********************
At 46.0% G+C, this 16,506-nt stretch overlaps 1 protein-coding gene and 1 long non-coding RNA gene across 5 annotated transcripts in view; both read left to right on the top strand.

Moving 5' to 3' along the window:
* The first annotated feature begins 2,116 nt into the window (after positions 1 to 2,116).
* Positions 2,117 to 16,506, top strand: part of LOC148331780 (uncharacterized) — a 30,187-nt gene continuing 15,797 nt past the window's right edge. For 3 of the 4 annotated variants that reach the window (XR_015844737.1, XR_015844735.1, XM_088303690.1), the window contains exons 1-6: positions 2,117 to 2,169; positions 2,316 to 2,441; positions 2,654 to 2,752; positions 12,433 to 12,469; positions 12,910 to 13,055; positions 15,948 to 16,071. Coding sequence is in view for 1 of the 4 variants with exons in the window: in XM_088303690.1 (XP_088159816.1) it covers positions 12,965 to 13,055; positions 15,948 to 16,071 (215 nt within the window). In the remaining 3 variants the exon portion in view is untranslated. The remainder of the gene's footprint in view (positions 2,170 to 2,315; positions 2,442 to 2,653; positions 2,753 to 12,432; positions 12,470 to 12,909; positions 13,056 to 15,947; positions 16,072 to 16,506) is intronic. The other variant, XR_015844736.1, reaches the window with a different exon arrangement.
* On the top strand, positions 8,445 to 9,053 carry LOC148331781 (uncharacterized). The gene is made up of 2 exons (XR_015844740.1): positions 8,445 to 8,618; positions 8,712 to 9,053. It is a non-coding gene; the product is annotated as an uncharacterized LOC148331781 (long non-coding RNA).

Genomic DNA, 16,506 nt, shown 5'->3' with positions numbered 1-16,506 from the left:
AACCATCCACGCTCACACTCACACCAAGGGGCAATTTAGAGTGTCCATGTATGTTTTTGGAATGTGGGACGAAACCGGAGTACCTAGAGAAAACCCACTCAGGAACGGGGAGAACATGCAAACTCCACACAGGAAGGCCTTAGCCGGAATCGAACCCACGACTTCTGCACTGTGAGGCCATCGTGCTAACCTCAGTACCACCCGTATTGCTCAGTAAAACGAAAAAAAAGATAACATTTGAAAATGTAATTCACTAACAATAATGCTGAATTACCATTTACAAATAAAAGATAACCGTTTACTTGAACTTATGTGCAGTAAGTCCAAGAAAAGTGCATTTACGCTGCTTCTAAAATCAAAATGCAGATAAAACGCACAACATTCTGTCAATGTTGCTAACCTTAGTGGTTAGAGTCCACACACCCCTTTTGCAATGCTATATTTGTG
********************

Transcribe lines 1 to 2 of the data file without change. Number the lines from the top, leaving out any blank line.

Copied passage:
At 46.0% G+C, this 16,506-nt stretch overlaps 1 protein-coding gene and 1 long non-coding RNA gene across 5 annotated transcripts in view; both read left to right on the top strand.

Moving 5' to 3' along the window: